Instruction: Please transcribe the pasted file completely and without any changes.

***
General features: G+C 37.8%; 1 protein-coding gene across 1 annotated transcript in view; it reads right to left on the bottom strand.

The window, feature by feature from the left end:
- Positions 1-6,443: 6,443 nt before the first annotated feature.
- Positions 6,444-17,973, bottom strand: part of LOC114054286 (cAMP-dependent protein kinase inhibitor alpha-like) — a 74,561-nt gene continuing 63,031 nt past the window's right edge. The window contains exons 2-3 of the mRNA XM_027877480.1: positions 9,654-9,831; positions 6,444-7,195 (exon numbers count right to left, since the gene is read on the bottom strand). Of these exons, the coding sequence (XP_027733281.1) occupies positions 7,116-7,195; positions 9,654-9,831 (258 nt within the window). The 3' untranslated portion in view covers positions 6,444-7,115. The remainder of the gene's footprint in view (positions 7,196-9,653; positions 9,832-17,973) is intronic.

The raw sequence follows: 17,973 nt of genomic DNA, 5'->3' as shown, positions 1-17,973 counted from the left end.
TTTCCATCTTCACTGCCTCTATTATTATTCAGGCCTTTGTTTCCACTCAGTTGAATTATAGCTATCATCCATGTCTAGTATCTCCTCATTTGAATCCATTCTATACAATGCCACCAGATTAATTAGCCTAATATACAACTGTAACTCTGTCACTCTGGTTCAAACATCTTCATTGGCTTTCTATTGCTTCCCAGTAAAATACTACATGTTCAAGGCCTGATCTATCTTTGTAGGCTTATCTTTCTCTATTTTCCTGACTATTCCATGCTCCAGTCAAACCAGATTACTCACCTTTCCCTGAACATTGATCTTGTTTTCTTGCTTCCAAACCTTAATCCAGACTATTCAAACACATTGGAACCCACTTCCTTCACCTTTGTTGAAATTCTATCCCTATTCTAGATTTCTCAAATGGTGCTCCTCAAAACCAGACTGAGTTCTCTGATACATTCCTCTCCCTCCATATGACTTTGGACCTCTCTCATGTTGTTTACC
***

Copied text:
General features: G+C 37.8%; 1 protein-coding gene across 1 annotated transcript in view; it reads right to left on the bottom strand.

The window, feature by feature from the left end:
- Positions 1-6,443: 6,443 nt before the first annotated feature.
- Positions 6,444-17,973, bottom strand: part of LOC114054286 (cAMP-dependent protein kinase inhibitor alpha-like) — a 74,561-nt gene continuing 63,031 nt past the window's right edge. The window contains exons 2-3 of the mRNA XM_027877480.1: positions 9,654-9,831; positions 6,444-7,195 (exon numbers count right to left, since the gene is read on the bottom strand). Of these exons, the coding sequence (XP_027733281.1) occupies positions 7,116-7,195; positions 9,654-9,831 (258 nt within the window). The 3' untranslated portion in view covers positions 6,444-7,115. The remainder of the gene's footprint in view (positions 7,196-9,653; positions 9,832-17,973) is intronic.

The raw sequence follows: 17,973 nt of genomic DNA, 5'->3' as shown, positions 1-17,973 counted from the left end.
TTTCCATCTTCACTGCCTCTATTATTATTCAGGCCTTTGTTTCCACTCAGTTGAATTATAGCTATCATCCATGTCTAGTATCTCCTCATTTGAATCCATTCTATACAATGCCACCAGATTAATTAGCCTAATATACAACTGTAACTCTGTCACTCTGGTTCAAACATCTTCATTGGCTTTCTATTGCTTCCCAGTAAAATACTACATGTTCAAGGCCTGATCTATCTTTGTAGGCTTATCTTTCTCTATTTTCCTGACTATTCCATGCTCCAGTCAAACCAGATTACTCACCTTTCCCTGAACATTGATCTTGTTTTCTTGCTTCCAAACCTTAATCCAGACTATTCAAACACATTGGAACCCACTTCCTTCACCTTTGTTGAAATTCTATCCCTATTCTAGATTTCTCAAATGGTGCTCCTCAAAACCAGACTGAGTTCTCTGATACATTCCTCTCCCTCCATATGACTTTGGACCTCTCTCATGTTGTTTACC